From Nathan Bransford:
When novels are bloated with an excessive word count, the extra words are often where you’d least expect them.
In fact, when I’m editing, I often find that very long novels are among the most tightly plotted. The authors know the word count is a problem, so they trim all the extra scenes and streamline the storytelling.
So how do these novels still end up way too long?
It’s almost always at the sentence and the paragraph level. When nearly every sentence has a few unnecessary words and nearly every paragraph has a sentence or two that’s already apparent from context, it really, really adds up. Over the course of a novel these small, seemingly innocuous redundancies can mean tens of thousands of extra words.
I’ve talked about a few different ways of paring back your word count, but today I want to hone in on one pratfall in particular: over-explaining default objects and gestures.
. . . .
Whether we’re conscious of it or not, we all have roughly standard ideas of everyday objects and gestures. If you read about a hammer in a novel that a character uses to hit a nail, you and I might have very slightly different mental images but they’re roughly going to conform to a “standard” hammer.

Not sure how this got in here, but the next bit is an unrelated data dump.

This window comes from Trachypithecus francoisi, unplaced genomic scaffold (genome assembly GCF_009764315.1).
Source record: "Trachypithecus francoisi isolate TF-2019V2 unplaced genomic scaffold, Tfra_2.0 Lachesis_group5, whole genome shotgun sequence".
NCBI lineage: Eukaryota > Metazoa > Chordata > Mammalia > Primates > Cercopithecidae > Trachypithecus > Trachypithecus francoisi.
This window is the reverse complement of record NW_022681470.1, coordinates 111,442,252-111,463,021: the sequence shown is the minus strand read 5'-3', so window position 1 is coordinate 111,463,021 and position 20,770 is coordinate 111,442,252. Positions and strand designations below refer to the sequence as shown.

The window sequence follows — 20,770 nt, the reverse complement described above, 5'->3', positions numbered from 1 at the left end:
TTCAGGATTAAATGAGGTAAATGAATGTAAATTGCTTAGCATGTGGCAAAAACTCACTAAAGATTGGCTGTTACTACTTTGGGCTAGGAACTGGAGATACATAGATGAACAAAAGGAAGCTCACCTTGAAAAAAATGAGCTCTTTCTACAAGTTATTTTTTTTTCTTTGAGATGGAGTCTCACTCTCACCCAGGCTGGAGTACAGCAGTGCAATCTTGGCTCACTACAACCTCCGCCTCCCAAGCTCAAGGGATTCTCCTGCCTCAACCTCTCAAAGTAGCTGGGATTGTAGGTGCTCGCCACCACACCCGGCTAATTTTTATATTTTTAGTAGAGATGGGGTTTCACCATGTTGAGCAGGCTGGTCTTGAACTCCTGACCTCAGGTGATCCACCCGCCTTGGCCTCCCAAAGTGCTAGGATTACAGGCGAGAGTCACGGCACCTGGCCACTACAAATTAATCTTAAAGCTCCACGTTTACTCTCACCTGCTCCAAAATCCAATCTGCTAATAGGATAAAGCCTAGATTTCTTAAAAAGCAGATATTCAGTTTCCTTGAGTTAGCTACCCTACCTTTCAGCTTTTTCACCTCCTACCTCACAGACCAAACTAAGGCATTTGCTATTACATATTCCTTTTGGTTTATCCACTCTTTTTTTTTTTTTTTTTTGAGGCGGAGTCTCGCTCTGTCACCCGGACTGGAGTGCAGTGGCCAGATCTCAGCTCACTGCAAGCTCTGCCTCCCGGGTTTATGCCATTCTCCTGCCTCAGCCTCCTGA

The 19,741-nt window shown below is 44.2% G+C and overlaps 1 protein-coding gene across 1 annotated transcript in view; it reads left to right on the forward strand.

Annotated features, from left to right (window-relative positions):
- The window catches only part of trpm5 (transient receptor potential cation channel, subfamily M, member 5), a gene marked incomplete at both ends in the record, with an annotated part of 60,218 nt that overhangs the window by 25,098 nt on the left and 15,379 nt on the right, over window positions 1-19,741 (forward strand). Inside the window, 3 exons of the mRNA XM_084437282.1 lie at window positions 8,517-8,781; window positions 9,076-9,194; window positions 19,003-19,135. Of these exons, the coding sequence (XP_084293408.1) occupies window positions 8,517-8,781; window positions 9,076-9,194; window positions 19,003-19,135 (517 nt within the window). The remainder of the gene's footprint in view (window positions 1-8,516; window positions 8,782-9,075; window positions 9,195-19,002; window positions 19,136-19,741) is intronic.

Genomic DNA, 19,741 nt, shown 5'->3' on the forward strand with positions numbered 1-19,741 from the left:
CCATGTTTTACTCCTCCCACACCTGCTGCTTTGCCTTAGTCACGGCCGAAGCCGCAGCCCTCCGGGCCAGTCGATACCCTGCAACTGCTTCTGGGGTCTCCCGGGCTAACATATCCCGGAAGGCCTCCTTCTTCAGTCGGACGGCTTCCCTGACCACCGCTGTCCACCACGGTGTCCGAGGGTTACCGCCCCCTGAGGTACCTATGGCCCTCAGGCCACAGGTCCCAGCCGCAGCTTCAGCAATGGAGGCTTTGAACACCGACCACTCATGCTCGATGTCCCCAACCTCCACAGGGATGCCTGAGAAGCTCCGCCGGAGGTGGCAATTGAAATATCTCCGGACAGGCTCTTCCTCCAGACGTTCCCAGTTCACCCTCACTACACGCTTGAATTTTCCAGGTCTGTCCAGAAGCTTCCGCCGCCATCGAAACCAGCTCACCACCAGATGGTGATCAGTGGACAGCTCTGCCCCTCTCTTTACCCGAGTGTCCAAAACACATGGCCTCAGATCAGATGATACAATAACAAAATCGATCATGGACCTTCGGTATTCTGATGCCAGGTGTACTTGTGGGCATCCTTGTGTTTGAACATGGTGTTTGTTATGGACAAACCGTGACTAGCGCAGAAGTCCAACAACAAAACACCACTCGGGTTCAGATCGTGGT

. . . .
It’s not necessary to spend a paragraph describing what this particular hammer looks like. It’s just a hammer. Unless there’s some reason this particular hammer departs from the norm or some characteristic will be important later on…just let it be a hammer.
So, for instance, when you’re describing a car, you don’t need to point out that the car has “round black rubber tires.” That’s the default. Unless you tell us otherwise, we’re just going to assume that a car has black tires.
This extends to gestures as well. Sometimes I’ll see descriptions like:
Nathan stretched his right arm and extended an index finger toward the object that caught his interest.
So, uh… “Nathan pointed?” You can just say that!
Link to the rest at Nathan Bransford